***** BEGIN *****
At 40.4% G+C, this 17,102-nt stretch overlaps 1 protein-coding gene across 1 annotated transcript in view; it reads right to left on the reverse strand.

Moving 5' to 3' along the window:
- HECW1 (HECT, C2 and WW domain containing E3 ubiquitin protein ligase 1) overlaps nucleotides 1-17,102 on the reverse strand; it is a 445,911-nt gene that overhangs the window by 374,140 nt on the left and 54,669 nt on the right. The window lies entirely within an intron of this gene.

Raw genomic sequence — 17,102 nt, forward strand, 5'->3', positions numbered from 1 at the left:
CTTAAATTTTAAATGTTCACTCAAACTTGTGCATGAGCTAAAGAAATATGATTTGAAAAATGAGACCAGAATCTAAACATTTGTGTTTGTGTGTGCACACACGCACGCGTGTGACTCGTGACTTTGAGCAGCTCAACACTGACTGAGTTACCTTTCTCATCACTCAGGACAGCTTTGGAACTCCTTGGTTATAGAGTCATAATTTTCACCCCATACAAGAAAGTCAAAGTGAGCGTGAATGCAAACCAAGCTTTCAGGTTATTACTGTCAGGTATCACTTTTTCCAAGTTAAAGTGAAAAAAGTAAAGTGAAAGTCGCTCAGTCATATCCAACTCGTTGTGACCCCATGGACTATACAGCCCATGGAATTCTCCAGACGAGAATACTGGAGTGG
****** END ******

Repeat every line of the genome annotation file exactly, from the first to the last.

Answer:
At 40.4% G+C, this 17,102-nt stretch overlaps 1 protein-coding gene across 1 annotated transcript in view; it reads right to left on the reverse strand.

Moving 5' to 3' along the window:
- HECW1 (HECT, C2 and WW domain containing E3 ubiquitin protein ligase 1) overlaps nucleotides 1-17,102 on the reverse strand; it is a 445,911-nt gene that overhangs the window by 374,140 nt on the left and 54,669 nt on the right. The window lies entirely within an intron of this gene.

Raw genomic sequence — 17,102 nt, forward strand, 5'->3', positions numbered from 1 at the left:
CTTAAATTTTAAATGTTCACTCAAACTTGTGCATGAGCTAAAGAAATATGATTTGAAAAATGAGACCAGAATCTAAACATTTGTGTTTGTGTGTGCACACACGCACGCGTGTGACTCGTGACTTTGAGCAGCTCAACACTGACTGAGTTACCTTTCTCATCACTCAGGACAGCTTTGGAACTCCTTGGTTATAGAGTCATAATTTTCACCCCATACAAGAAAGTCAAAGTGAGCGTGAATGCAAACCAAGCTTTCAGGTTATTACTGTCAGGTATCACTTTTTCCAAGTTAAAGTGAAAAAAGTAAAGTGAAAGTCGCTCAGTCATATCCAACTCGTTGTGACCCCATGGACTATACAGCCCATGGAATTCTCCAGACGAGAATACTGGAGTGG